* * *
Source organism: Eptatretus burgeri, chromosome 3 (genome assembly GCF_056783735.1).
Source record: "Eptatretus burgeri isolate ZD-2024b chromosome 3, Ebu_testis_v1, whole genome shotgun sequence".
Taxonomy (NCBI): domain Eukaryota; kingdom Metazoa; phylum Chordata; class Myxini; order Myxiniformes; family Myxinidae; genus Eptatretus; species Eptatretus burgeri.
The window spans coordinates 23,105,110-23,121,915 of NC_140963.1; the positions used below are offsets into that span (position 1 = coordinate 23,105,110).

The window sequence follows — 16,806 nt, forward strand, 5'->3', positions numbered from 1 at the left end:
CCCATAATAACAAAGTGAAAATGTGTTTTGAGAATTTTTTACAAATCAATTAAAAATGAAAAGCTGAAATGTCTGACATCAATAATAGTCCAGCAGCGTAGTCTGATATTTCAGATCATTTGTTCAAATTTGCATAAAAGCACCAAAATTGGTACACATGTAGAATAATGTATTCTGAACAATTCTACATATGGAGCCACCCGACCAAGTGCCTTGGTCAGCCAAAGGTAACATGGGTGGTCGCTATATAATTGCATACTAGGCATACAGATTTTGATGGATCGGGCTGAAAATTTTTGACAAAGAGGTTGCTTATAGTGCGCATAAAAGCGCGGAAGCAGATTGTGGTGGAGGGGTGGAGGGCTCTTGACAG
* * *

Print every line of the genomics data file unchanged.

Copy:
Source organism: Eptatretus burgeri, chromosome 3 (genome assembly GCF_056783735.1).
Source record: "Eptatretus burgeri isolate ZD-2024b chromosome 3, Ebu_testis_v1, whole genome shotgun sequence".
Taxonomy (NCBI): domain Eukaryota; kingdom Metazoa; phylum Chordata; class Myxini; order Myxiniformes; family Myxinidae; genus Eptatretus; species Eptatretus burgeri.
The window spans coordinates 23,105,110-23,121,915 of NC_140963.1; the positions used below are offsets into that span (position 1 = coordinate 23,105,110).

The window sequence follows — 16,806 nt, forward strand, 5'->3', positions numbered from 1 at the left end:
CCCATAATAACAAAGTGAAAATGTGTTTTGAGAATTTTTTACAAATCAATTAAAAATGAAAAGCTGAAATGTCTGACATCAATAATAGTCCAGCAGCGTAGTCTGATATTTCAGATCATTTGTTCAAATTTGCATAAAAGCACCAAAATTGGTACACATGTAGAATAATGTATTCTGAACAATTCTACATATGGAGCCACCCGACCAAGTGCCTTGGTCAGCCAAAGGTAACATGGGTGGTCGCTATATAATTGCATACTAGGCATACAGATTTTGATGGATCGGGCTGAAAATTTTTGACAAAGAGGTTGCTTATAGTGCGCATAAAAGCGCGGAAGCAGATTGTGGTGGAGGGGTGGAGGGCTCTTGACAG